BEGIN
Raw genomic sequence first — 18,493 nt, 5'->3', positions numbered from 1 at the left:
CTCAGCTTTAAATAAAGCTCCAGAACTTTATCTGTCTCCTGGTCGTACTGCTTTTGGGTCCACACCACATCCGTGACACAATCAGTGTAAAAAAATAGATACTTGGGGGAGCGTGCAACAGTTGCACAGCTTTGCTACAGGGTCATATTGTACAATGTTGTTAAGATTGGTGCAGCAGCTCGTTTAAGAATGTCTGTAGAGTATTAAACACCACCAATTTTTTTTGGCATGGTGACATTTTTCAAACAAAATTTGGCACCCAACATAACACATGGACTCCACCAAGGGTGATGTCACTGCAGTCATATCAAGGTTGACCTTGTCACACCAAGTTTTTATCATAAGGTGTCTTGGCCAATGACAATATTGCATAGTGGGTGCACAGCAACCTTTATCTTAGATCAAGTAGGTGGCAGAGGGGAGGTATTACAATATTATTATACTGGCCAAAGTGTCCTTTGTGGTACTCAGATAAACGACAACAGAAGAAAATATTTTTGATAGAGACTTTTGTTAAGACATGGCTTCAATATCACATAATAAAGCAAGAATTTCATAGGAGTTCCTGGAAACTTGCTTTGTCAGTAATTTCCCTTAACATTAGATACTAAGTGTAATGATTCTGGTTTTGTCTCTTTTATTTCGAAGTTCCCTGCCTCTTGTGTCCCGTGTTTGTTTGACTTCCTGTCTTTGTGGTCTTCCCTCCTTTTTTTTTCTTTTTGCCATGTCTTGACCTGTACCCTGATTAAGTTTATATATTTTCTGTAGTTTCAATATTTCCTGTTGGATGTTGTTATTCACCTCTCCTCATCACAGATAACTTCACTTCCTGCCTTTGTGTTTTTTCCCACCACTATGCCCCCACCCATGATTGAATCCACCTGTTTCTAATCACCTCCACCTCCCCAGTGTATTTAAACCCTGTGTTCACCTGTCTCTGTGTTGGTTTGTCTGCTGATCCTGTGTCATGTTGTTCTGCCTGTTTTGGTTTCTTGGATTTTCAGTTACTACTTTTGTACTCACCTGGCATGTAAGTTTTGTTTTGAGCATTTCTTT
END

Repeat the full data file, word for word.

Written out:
Raw genomic sequence first — 18,493 nt, 5'->3', positions numbered from 1 at the left:
CTCAGCTTTAAATAAAGCTCCAGAACTTTATCTGTCTCCTGGTCGTACTGCTTTTGGGTCCACACCACATCCGTGACACAATCAGTGTAAAAAAATAGATACTTGGGGGAGCGTGCAACAGTTGCACAGCTTTGCTACAGGGTCATATTGTACAATGTTGTTAAGATTGGTGCAGCAGCTCGTTTAAGAATGTCTGTAGAGTATTAAACACCACCAATTTTTTTTGGCATGGTGACATTTTTCAAACAAAATTTGGCACCCAACATAACACATGGACTCCACCAAGGGTGATGTCACTGCAGTCATATCAAGGTTGACCTTGTCACACCAAGTTTTTATCATAAGGTGTCTTGGCCAATGACAATATTGCATAGTGGGTGCACAGCAACCTTTATCTTAGATCAAGTAGGTGGCAGAGGGGAGGTATTACAATATTATTATACTGGCCAAAGTGTCCTTTGTGGTACTCAGATAAACGACAACAGAAGAAAATATTTTTGATAGAGACTTTTGTTAAGACATGGCTTCAATATCACATAATAAAGCAAGAATTTCATAGGAGTTCCTGGAAACTTGCTTTGTCAGTAATTTCCCTTAACATTAGATACTAAGTGTAATGATTCTGGTTTTGTCTCTTTTATTTCGAAGTTCCCTGCCTCTTGTGTCCCGTGTTTGTTTGACTTCCTGTCTTTGTGGTCTTCCCTCCTTTTTTTTTCTTTTTGCCATGTCTTGACCTGTACCCTGATTAAGTTTATATATTTTCTGTAGTTTCAATATTTCCTGTTGGATGTTGTTATTCACCTCTCCTCATCACAGATAACTTCACTTCCTGCCTTTGTGTTTTTTCCCACCACTATGCCCCCACCCATGATTGAATCCACCTGTTTCTAATCACCTCCACCTCCCCAGTGTATTTAAACCCTGTGTTCACCTGTCTCTGTGTTGGTTTGTCTGCTGATCCTGTGTCATGTTGTTCTGCCTGTTTTGGTTTCTTGGATTTTCAGTTACTACTTTTGTACTCACCTGGCATGTAAGTTTTGTTTTGAGCATTTCTTT